Caregiver and community engagement #1

By Carissa Lellos

Teaching, like many other jobs, relies entirely on the relationships you build. Unlike other jobs, there is regular changeover, and it’s not just your success that depends on your ability to connect. One of the hardest lessons I learned during my years as a teacher was the importance of building mutually beneficial relationships with my students’ caregivers. I was trained during my graduate studies to embrace caregivers and community members and to include them in the goings on of my classroom, but was initially resistant. I worried that by inviting them in, all I was doing was providing fodder for criticism. It took work to put my pride aside and put my students’ needs ahead of my own insecurities. Doing so made all the difference. 

It was not easy work, and amid the thousands of other plates teachers are expected to keep spinning, it may seem like a luxury instead of a must-have. 
In this article, we will dissect the importance of building healthy caregiver-teacher relationships and becoming the Dream Team. In the rest of this series, we will provide concrete tips and resources for taking this important step.

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Demystifying the science of reading #4: Instruction That Works

We’ve moved beyond the buzzwords and uncovered the mystery of the science of reading. Now we’ll talk practically about five essential reading domains, critical pillars that will lead to student reading achievement. While there’s no single set of instructions for teaching each of these domains, science of reading research has shown that spending instructional time building skills in these domains will set students up to be successful readers. In this final installment of the Demystifying the Science of Reading Teacher Tip Tuesday series, we’ll talk about ways you can address these essential domains in your reading instruction and offer some tools to make it easy and fun!

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Demystifying the science of reading #3: How exactly do we learn how to read?

We know that learning to speak and learning to read are not the same in the brain. Learning to speak is innate, while learning to read is not. Reading must be systematically, explicitly taught to bridge the connection between oral language development and reading proficiency. In this installment of our Teacher Tip Tuesday series: Demystifying the Science of Reading, we’ll discuss how decades of reading science research describes the act of learning to read. We’ll also discuss why even the most successful teachers can benefit from science of reading research and research-informed practices.

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Demystifying the science of reading #2: Learning to read is not an innate process

Why do some students develop as readers more easily than others? Why do most developing readers need more than being immersed in a language-rich environment? The answers lie in the brain and have major implications for teaching reading. In this installment of Teacher Tip Tuesday: Demystifying The Science of Reading, we’ll talk about the research behind how exactly we learn to read.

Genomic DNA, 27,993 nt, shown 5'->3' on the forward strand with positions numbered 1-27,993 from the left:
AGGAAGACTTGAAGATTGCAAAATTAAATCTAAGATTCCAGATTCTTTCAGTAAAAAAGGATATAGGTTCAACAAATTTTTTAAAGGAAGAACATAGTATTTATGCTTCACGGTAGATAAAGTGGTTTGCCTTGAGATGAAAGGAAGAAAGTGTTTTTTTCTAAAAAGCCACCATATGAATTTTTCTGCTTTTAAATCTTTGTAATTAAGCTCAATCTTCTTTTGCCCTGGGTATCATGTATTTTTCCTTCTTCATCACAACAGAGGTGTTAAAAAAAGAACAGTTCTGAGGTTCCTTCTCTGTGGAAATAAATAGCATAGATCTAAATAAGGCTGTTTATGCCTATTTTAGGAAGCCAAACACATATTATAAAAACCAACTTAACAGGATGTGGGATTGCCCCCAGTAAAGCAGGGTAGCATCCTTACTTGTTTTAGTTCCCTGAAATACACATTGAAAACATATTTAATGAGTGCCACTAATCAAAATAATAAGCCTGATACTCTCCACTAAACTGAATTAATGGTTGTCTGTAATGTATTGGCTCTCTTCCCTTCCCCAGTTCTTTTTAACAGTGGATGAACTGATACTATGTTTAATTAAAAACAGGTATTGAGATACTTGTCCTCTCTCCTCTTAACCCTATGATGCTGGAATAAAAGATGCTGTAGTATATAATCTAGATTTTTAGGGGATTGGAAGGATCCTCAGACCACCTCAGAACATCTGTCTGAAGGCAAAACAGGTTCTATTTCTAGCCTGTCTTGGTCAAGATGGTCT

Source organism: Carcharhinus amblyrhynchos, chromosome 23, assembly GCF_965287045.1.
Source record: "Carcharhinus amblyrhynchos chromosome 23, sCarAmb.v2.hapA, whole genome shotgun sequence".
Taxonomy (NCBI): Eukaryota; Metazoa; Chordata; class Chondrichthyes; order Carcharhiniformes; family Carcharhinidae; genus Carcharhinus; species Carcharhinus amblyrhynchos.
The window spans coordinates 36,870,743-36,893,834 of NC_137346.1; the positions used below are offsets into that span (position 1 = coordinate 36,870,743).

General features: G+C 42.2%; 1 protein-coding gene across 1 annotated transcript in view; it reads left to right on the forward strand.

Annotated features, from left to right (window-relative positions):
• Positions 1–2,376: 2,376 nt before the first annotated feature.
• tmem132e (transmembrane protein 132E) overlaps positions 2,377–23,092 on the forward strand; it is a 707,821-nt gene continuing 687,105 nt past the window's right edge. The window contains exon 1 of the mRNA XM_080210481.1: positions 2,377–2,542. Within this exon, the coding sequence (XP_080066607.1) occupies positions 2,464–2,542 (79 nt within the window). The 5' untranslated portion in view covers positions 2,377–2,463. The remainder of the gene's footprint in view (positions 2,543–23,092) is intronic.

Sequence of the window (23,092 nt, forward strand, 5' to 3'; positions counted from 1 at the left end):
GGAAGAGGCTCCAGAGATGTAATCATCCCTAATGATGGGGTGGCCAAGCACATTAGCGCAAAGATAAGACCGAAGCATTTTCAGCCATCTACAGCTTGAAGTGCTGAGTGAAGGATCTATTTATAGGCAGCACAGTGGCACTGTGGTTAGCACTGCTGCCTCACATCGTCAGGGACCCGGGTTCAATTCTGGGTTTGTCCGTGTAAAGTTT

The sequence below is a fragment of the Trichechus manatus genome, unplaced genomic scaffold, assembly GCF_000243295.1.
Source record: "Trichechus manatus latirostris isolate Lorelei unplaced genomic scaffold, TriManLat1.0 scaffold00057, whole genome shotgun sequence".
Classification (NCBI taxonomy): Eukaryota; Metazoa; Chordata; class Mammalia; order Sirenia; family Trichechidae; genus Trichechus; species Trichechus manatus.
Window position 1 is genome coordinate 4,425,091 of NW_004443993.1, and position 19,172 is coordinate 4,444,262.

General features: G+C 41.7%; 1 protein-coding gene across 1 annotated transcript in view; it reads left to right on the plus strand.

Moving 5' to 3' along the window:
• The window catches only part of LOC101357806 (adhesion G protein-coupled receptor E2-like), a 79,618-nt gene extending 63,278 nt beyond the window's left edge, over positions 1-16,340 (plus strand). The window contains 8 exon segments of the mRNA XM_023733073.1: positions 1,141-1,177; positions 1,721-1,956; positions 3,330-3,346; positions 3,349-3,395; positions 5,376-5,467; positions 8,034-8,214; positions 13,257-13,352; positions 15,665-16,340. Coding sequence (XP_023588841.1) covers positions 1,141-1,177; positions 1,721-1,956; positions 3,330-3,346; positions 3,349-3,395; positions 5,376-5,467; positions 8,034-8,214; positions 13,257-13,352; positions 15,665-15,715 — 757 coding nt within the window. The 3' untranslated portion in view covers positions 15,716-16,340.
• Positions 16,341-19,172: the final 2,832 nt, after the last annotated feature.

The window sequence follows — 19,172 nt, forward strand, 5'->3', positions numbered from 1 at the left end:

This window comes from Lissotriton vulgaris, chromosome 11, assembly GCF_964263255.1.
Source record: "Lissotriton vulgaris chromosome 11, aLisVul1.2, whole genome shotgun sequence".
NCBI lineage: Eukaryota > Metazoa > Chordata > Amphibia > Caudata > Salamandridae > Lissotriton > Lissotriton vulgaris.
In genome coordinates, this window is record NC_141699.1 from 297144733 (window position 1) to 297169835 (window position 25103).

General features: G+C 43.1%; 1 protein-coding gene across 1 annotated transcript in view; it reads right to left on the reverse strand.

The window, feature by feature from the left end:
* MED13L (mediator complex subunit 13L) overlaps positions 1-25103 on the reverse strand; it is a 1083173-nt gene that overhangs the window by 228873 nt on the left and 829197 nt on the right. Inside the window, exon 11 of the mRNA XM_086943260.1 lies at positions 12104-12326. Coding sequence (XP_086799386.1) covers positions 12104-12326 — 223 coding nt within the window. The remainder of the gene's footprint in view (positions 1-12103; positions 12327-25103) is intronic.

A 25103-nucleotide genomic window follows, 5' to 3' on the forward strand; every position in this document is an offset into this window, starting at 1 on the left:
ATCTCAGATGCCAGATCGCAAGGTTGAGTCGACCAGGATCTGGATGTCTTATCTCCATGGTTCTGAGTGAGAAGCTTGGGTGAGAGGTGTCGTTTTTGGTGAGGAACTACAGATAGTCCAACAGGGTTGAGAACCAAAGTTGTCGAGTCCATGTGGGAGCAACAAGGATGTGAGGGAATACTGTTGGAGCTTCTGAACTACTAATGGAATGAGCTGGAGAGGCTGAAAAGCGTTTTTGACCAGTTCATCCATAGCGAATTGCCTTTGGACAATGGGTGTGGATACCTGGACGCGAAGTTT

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Demystifying the science of reading #1: What it is, and what it isn’t

science of reading

You’ve probably heard the phrase “the science of reading” being tossed around lately. Your district or school may be taking initiatives to align to the science of reading, and may even be changing your curricula after years or even decades. Why all the hullabaloo? Let’s talk about what the science of reading really is, what it isn’t, and why it matters.

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Stress-Free Classroom Management: Integrating Technology into Classroom Management

classroom management

In recent years, educational technology has revolutionized the classroom experience for students and teachers alike. There are many benefits to integrating technology into your classroom; one major thing technology can help with is streamlining your administrative tasks and reducing the stress involved with classroom management. From behavior tracking apps to comprehensive classroom management software, tech-based solutions can transform your teaching experience. Let’s explore some invaluable tools that can revolutionize your classroom management strategy and save you time and trouble.

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Stress-Free Classroom Management: Building Student-Teacher Relationships

Strong classroom management is built on strong student-teacher relationships. Without the foundation of this strong relationship, classroom management can become stressful and the success of your routines and procedures can become less dependable. This week, we’ll focus on strengthening the bond between you and your students to augment classroom management and help your students achieve the best learning outcomes. Here are 7 surefire ways to promote mutual understanding, respect, and care between you and your students. 

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Stress-Free Classroom Management: Routines and Procedures

Effective classroom management is the cornerstone of a successful teaching experience, and it doesn’t have to be stressful! One way to stay ahead of the curve of classroom management is having consistent routines and procedures for your students. Believe it or not, these little routines can, when used effectively, save you hundreds of valuable minutes of instruction time per week. Read on for examples of routines and procedures that really work, and how to maintain them all year long.

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